Farmers will not be blown out of the land market by the controversial €200m forestry fund launched recently, Coillte and Gresham House have claimed.

Both Coillte and Gresham House insisted that purchases of bare land by its Irish Strategic Forestry Fund (ISFF) will average around 700ha for five years, or around 3,500ha in total. The prices paid will vary according to the site, they added.

The ISFF has already purchased 440ha (1,100ac) of standing forests near Newport in north Tipperary for €5.5m. This equates to €5,000/ac or €12,500/ha. The fund plans to purchase around 8,500ha of such forests in total.

“We will be extremely disciplined in acquiring sites and we will not overpay for any site,” insisted Joe O’Connell, investment director with Gresham House Ireland.

“We have seen inaccurate speculation that the ISFF might pay up to €9,000/ha – the reality is it cannot pay anything like this amount,” O’Connell said.

“The prices we pay for land will be far lower and the exact price will vary depending on the specifics of individual sites,” he maintained.

“The maximum price that we can pay will reflect the productivity of the land, access to the site, the degree to which the specific sites contribute to our environmental and social goals, and how close it is to our markets,” O’Connell explained.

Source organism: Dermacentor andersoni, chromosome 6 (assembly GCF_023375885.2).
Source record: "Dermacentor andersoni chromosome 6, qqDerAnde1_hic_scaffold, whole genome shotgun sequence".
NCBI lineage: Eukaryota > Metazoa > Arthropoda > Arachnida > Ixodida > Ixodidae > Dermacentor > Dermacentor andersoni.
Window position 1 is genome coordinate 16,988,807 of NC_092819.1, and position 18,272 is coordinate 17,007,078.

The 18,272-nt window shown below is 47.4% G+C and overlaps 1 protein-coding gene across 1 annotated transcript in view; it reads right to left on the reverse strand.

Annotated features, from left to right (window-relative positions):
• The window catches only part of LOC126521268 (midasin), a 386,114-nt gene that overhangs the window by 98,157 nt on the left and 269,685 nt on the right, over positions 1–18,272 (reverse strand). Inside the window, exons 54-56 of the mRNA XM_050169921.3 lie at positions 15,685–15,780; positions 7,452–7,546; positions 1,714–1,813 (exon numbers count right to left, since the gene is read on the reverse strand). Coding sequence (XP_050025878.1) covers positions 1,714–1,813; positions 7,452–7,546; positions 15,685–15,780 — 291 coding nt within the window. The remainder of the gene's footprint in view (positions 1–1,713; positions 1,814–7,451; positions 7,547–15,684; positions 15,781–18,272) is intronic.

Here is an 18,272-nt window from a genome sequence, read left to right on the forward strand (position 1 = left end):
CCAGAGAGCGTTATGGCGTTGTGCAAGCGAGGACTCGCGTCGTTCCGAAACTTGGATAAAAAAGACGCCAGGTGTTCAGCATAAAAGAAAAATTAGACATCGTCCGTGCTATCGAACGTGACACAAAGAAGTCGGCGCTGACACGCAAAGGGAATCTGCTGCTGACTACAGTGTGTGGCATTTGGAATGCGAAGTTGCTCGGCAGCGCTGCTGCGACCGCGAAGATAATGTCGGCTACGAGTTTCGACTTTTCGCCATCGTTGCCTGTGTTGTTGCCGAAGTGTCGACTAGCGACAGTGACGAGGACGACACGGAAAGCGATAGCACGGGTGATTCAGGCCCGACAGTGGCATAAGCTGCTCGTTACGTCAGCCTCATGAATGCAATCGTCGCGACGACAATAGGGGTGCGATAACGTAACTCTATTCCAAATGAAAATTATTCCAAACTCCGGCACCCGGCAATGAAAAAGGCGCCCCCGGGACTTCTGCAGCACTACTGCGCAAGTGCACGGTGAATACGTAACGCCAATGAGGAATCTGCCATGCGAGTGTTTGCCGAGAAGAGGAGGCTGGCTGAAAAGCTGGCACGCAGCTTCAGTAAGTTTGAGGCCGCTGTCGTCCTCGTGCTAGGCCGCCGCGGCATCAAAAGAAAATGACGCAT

Meanwhile, Coillte managing director Mark Carlin told the Irish Farmers Journal that he “acknowledged the sensitivities around land prices”.

However, he said it is not in Coillte’s interests to “drive up the price of land”.

The joint venture between Coillte and Gresham House – which aims to purchase 12,000ha of standing forests and bare land – has provoked strong opposition across the farming and private forestry sectors, and among opposition politicians.

Opponents are fearful that competition from the ISFF will push up land prices for ordinary farmers.

They have also questioned why State afforestation grants and premiums are being used to effectively finance the purchase of land by funds that are largely foreign-owned.

Some unease has also been expressed within Government regarding the Coillte-Gresham House tie-up.